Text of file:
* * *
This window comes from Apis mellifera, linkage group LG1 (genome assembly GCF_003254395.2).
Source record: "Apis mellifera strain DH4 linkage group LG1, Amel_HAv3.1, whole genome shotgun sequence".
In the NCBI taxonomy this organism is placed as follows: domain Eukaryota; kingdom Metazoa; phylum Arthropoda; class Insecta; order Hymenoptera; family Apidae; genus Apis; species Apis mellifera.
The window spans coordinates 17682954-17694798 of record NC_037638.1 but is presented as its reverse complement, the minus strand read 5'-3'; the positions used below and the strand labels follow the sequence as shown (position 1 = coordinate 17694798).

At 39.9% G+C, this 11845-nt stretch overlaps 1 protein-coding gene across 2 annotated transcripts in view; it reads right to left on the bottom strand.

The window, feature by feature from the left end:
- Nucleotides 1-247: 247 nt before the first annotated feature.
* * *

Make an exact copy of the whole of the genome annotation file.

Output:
This window comes from Apis mellifera, linkage group LG1 (genome assembly GCF_003254395.2).
Source record: "Apis mellifera strain DH4 linkage group LG1, Amel_HAv3.1, whole genome shotgun sequence".
In the NCBI taxonomy this organism is placed as follows: domain Eukaryota; kingdom Metazoa; phylum Arthropoda; class Insecta; order Hymenoptera; family Apidae; genus Apis; species Apis mellifera.
The window spans coordinates 17682954-17694798 of record NC_037638.1 but is presented as its reverse complement, the minus strand read 5'-3'; the positions used below and the strand labels follow the sequence as shown (position 1 = coordinate 17694798).

At 39.9% G+C, this 11845-nt stretch overlaps 1 protein-coding gene across 2 annotated transcripts in view; it reads right to left on the bottom strand.

The window, feature by feature from the left end:
- Nucleotides 1-247: 247 nt before the first annotated feature.